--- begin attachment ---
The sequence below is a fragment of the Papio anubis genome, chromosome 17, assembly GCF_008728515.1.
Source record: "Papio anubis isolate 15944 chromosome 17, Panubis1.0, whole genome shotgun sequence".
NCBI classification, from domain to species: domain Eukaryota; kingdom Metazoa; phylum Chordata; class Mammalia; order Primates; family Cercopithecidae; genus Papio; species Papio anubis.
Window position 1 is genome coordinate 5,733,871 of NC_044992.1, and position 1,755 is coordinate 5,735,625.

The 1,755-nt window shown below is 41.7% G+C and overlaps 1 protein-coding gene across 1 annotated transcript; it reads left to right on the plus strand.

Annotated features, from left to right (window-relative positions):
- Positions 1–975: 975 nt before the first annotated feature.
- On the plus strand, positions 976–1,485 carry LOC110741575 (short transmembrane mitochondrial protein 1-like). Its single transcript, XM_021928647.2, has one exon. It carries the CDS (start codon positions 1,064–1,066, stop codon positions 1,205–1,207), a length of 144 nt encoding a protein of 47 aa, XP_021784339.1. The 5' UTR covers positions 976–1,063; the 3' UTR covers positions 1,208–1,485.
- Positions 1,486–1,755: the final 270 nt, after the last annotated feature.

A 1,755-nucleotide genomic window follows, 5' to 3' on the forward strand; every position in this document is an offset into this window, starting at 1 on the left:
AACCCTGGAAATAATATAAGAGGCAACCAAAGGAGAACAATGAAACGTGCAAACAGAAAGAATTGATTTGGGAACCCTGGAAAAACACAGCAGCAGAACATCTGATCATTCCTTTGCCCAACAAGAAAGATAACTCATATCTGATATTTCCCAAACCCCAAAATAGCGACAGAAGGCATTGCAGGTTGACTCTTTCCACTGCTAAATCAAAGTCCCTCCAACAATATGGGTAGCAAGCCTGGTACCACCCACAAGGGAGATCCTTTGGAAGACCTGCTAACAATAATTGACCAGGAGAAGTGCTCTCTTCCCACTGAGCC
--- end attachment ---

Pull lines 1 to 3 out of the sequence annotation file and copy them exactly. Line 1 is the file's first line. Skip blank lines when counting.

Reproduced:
The sequence below is a fragment of the Papio anubis genome, chromosome 17, assembly GCF_008728515.1.
Source record: "Papio anubis isolate 15944 chromosome 17, Panubis1.0, whole genome shotgun sequence".
NCBI classification, from domain to species: domain Eukaryota; kingdom Metazoa; phylum Chordata; class Mammalia; order Primates; family Cercopithecidae; genus Papio; species Papio anubis.